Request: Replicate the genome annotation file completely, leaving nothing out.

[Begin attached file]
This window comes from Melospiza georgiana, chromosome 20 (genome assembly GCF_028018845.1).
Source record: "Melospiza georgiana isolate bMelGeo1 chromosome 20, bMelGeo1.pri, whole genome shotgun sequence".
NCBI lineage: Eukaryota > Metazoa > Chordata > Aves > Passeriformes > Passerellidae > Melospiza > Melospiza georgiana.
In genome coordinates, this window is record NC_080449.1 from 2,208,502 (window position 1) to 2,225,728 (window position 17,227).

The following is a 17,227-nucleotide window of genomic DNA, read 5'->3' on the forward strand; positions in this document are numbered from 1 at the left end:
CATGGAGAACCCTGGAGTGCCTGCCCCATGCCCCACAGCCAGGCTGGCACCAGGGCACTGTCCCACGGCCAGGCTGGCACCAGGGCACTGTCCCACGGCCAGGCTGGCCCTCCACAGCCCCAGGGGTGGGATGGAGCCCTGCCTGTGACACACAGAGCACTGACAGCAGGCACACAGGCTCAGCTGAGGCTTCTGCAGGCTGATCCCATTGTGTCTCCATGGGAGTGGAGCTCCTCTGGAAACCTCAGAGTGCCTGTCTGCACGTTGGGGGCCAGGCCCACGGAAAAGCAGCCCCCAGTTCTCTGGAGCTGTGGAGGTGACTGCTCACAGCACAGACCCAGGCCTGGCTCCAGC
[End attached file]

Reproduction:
This window comes from Melospiza georgiana, chromosome 20 (genome assembly GCF_028018845.1).
Source record: "Melospiza georgiana isolate bMelGeo1 chromosome 20, bMelGeo1.pri, whole genome shotgun sequence".
NCBI lineage: Eukaryota > Metazoa > Chordata > Aves > Passeriformes > Passerellidae > Melospiza > Melospiza georgiana.
In genome coordinates, this window is record NC_080449.1 from 2,208,502 (window position 1) to 2,225,728 (window position 17,227).

The following is a 17,227-nucleotide window of genomic DNA, read 5'->3' on the forward strand; positions in this document are numbered from 1 at the left end:
CATGGAGAACCCTGGAGTGCCTGCCCCATGCCCCACAGCCAGGCTGGCACCAGGGCACTGTCCCACGGCCAGGCTGGCACCAGGGCACTGTCCCACGGCCAGGCTGGCCCTCCACAGCCCCAGGGGTGGGATGGAGCCCTGCCTGTGACACACAGAGCACTGACAGCAGGCACACAGGCTCAGCTGAGGCTTCTGCAGGCTGATCCCATTGTGTCTCCATGGGAGTGGAGCTCCTCTGGAAACCTCAGAGTGCCTGTCTGCACGTTGGGGGCCAGGCCCACGGAAAAGCAGCCCCCAGTTCTCTGGAGCTGTGGAGGTGACTGCTCACAGCACAGACCCAGGCCTGGCTCCAGC